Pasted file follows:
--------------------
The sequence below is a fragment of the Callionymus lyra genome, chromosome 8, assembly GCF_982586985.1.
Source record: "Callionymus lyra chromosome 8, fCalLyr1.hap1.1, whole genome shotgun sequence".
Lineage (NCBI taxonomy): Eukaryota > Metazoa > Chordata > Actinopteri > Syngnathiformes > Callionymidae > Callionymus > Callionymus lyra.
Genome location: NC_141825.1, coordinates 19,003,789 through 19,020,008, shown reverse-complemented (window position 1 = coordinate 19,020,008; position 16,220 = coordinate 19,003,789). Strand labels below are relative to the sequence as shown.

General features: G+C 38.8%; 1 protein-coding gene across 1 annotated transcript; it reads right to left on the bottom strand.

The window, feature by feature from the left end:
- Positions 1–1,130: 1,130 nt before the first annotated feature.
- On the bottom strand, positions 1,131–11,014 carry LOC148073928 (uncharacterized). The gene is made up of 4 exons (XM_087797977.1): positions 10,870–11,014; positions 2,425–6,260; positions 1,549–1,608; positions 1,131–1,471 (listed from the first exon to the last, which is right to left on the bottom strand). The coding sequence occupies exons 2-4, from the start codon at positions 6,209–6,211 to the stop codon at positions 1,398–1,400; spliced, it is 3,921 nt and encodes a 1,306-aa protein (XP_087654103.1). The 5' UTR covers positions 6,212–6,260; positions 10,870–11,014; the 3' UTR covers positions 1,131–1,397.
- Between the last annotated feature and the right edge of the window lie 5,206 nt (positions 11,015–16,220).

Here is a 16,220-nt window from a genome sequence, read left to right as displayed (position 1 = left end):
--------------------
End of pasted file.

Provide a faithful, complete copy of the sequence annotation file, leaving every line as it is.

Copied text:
The sequence below is a fragment of the Callionymus lyra genome, chromosome 8, assembly GCF_982586985.1.
Source record: "Callionymus lyra chromosome 8, fCalLyr1.hap1.1, whole genome shotgun sequence".
Lineage (NCBI taxonomy): Eukaryota > Metazoa > Chordata > Actinopteri > Syngnathiformes > Callionymidae > Callionymus > Callionymus lyra.
Genome location: NC_141825.1, coordinates 19,003,789 through 19,020,008, shown reverse-complemented (window position 1 = coordinate 19,020,008; position 16,220 = coordinate 19,003,789). Strand labels below are relative to the sequence as shown.

General features: G+C 38.8%; 1 protein-coding gene across 1 annotated transcript; it reads right to left on the bottom strand.

The window, feature by feature from the left end:
- Positions 1–1,130: 1,130 nt before the first annotated feature.
- On the bottom strand, positions 1,131–11,014 carry LOC148073928 (uncharacterized). The gene is made up of 4 exons (XM_087797977.1): positions 10,870–11,014; positions 2,425–6,260; positions 1,549–1,608; positions 1,131–1,471 (listed from the first exon to the last, which is right to left on the bottom strand). The coding sequence occupies exons 2-4, from the start codon at positions 6,209–6,211 to the stop codon at positions 1,398–1,400; spliced, it is 3,921 nt and encodes a 1,306-aa protein (XP_087654103.1). The 5' UTR covers positions 6,212–6,260; positions 10,870–11,014; the 3' UTR covers positions 1,131–1,397.
- Between the last annotated feature and the right edge of the window lie 5,206 nt (positions 11,015–16,220).

Here is a 16,220-nt window from a genome sequence, read left to right as displayed (position 1 = left end):